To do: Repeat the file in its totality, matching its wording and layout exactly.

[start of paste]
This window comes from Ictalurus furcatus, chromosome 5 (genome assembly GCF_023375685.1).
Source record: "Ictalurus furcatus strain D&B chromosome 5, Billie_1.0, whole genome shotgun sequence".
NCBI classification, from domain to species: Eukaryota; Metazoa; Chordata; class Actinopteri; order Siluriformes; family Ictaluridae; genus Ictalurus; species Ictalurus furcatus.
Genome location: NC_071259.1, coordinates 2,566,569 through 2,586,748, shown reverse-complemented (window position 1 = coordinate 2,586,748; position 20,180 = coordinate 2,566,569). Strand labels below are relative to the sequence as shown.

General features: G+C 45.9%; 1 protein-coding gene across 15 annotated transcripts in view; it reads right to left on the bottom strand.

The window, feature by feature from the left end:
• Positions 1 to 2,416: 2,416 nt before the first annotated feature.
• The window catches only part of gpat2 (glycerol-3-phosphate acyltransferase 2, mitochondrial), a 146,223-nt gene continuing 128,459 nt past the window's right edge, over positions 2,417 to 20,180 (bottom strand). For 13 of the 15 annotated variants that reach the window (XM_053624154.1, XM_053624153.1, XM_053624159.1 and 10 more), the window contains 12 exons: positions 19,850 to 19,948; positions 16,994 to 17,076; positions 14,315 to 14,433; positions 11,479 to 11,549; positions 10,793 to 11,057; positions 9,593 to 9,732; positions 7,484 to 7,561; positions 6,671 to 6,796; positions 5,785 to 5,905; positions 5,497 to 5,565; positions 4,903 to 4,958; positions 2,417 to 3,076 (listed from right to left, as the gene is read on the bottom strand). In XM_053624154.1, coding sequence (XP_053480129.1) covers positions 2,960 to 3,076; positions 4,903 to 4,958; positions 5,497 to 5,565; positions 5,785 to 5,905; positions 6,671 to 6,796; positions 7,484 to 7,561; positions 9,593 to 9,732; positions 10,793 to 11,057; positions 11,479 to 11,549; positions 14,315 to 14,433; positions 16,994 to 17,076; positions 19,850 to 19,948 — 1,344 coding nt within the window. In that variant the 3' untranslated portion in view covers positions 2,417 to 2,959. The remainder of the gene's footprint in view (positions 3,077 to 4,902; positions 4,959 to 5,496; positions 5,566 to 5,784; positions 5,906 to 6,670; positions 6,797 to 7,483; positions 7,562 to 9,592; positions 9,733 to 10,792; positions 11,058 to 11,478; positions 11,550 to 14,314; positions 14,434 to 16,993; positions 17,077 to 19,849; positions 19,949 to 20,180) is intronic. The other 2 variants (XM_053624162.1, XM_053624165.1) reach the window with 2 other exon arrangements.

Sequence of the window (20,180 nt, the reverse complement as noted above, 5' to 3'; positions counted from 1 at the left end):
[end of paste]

This window comes from Ictalurus furcatus, chromosome 5 (genome assembly GCF_023375685.1).
Source record: "Ictalurus furcatus strain D&B chromosome 5, Billie_1.0, whole genome shotgun sequence".
NCBI classification, from domain to species: Eukaryota; Metazoa; Chordata; class Actinopteri; order Siluriformes; family Ictaluridae; genus Ictalurus; species Ictalurus furcatus.
Genome location: NC_071259.1, coordinates 2,566,569 through 2,586,748, shown reverse-complemented (window position 1 = coordinate 2,586,748; position 20,180 = coordinate 2,566,569). Strand labels below are relative to the sequence as shown.

General features: G+C 45.9%; 1 protein-coding gene across 15 annotated transcripts in view; it reads right to left on the bottom strand.

The window, feature by feature from the left end:
• Positions 1 to 2,416: 2,416 nt before the first annotated feature.
• The window catches only part of gpat2 (glycerol-3-phosphate acyltransferase 2, mitochondrial), a 146,223-nt gene continuing 128,459 nt past the window's right edge, over positions 2,417 to 20,180 (bottom strand). For 13 of the 15 annotated variants that reach the window (XM_053624154.1, XM_053624153.1, XM_053624159.1 and 10 more), the window contains 12 exons: positions 19,850 to 19,948; positions 16,994 to 17,076; positions 14,315 to 14,433; positions 11,479 to 11,549; positions 10,793 to 11,057; positions 9,593 to 9,732; positions 7,484 to 7,561; positions 6,671 to 6,796; positions 5,785 to 5,905; positions 5,497 to 5,565; positions 4,903 to 4,958; positions 2,417 to 3,076 (listed from right to left, as the gene is read on the bottom strand). In XM_053624154.1, coding sequence (XP_053480129.1) covers positions 2,960 to 3,076; positions 4,903 to 4,958; positions 5,497 to 5,565; positions 5,785 to 5,905; positions 6,671 to 6,796; positions 7,484 to 7,561; positions 9,593 to 9,732; positions 10,793 to 11,057; positions 11,479 to 11,549; positions 14,315 to 14,433; positions 16,994 to 17,076; positions 19,850 to 19,948 — 1,344 coding nt within the window. In that variant the 3' untranslated portion in view covers positions 2,417 to 2,959. The remainder of the gene's footprint in view (positions 3,077 to 4,902; positions 4,959 to 5,496; positions 5,566 to 5,784; positions 5,906 to 6,670; positions 6,797 to 7,483; positions 7,562 to 9,592; positions 9,733 to 10,792; positions 11,058 to 11,478; positions 11,550 to 14,314; positions 14,434 to 16,993; positions 17,077 to 19,849; positions 19,949 to 20,180) is intronic. The other 2 variants (XM_053624162.1, XM_053624165.1) reach the window with 2 other exon arrangements.

Sequence of the window (20,180 nt, the reverse complement as noted above, 5' to 3'; positions counted from 1 at the left end):